ISBN: 9781615194049
Publishing: October 3, 2017
Price: $25.95 US
Hardcover: 416 pages
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A Brief History of Everyone Who Ever Lived
The Human Story Retold Through Our Genes
 

Like bestsellers The Gene and Sapiens, a groundbreaking narrative about our identity; like nothing else, a retelling of all of human history through genetics

In our unique genomes, each one of us carries the history of our species—births, deaths, disease, war, famine, migration, and a lot of sex. But those stories have always been locked away—until now.

With the advent of genomics, scientists can at last decode our DNA, and the implications for our identity are enormous. As acclaimed science writer Adam Rutherford shows, before genomics, we never really knew much about ourselves at all. And so he rewrites all of human history—from 100,000 years ago to the present.

Touching on topics as wide-ranging as Neanderthals and murder, redheads and race, dead kings and plague, evolution and epigenetics, plus the remarkable (and controversial) story of how our genes made their way to the Americas, Rutherford uses science to shatter deeply held beliefs about our heritage—replacing them with new answers to the biggest question of all: Who we are.

“An enthusiastic history of mankind in which DNA plays a far greater role than the traditional ‘bones and stones’ approach, followed by a hopeful if cautionary account of what the recent revolution in genomics foretells. . . . Often quirky but thoughtful—solid popular science.”—Kirkus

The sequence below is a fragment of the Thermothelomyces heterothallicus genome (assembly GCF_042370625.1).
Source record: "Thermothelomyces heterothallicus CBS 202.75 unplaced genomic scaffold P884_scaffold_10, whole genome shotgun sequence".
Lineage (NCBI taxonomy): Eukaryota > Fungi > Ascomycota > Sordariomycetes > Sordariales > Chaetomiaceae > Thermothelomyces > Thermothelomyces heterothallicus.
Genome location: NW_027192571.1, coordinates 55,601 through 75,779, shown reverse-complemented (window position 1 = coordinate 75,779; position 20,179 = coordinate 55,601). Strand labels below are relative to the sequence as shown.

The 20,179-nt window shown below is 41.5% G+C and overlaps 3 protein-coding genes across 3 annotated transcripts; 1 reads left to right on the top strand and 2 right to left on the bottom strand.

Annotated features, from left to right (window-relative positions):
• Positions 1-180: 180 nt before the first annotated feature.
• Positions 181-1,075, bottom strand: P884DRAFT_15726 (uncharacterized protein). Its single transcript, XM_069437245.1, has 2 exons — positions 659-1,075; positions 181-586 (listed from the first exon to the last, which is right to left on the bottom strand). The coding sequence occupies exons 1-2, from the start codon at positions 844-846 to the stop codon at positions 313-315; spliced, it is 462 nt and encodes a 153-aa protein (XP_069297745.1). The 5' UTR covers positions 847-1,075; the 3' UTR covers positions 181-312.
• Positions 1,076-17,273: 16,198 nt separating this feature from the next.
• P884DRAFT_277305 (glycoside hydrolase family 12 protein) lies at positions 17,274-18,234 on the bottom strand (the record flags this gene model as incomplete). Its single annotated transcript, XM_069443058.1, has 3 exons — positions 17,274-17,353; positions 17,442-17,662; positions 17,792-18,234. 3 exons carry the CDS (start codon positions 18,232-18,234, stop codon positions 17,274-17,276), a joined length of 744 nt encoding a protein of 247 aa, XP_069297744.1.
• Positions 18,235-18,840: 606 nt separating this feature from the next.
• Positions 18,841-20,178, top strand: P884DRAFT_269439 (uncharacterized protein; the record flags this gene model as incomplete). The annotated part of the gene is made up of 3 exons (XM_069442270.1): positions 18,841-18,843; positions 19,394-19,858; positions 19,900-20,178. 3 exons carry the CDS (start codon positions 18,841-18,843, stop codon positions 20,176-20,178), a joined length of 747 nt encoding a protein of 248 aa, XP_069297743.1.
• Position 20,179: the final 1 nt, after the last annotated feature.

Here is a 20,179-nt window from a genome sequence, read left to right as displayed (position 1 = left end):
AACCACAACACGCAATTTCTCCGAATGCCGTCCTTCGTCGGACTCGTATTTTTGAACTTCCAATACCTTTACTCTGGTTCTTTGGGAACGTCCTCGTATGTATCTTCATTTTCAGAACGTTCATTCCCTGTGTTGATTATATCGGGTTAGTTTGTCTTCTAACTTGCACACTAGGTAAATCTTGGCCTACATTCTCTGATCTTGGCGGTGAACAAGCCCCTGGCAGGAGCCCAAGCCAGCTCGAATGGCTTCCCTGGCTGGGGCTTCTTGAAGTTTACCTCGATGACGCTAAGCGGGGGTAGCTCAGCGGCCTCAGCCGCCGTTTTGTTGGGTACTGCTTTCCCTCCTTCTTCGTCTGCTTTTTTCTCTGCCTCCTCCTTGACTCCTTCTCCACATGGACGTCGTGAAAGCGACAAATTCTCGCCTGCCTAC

“In light of advances in genomics, science writer Rutherford rewrites all of human history, using genetics to shatter deeply held beliefs about human heritage and replace them with new answers to some of life’s biggest questions.”—Publishers Weekly

Praise for the UK Edition:

“Well-written, stimulating, and entertaining.”
—Richard Dawkins

“Brilliant, authoritative, surprising, captivating.”
—Brian Cox

Adam Rutherford is a science writer and broadcaster. He studied genetics at University College London, and during his PhD on the developing eye, he was part of a team that identified the first genetic cause of a form of childhood blindness. He has written and presented many award-winning series and programs for the BBC, including the flagship weekly Radio 4 program Inside Science, The Cell for BBC Four, and Playing God (on the rise of synthetic biology) for the leading science series Horizon, as well as writing for the science pages of the Guardian. His first book, Creation, on the origin of life and synthetic biology, was published in 2013 to outstanding reviews and was short-listed for the Wellcome Trust Prize.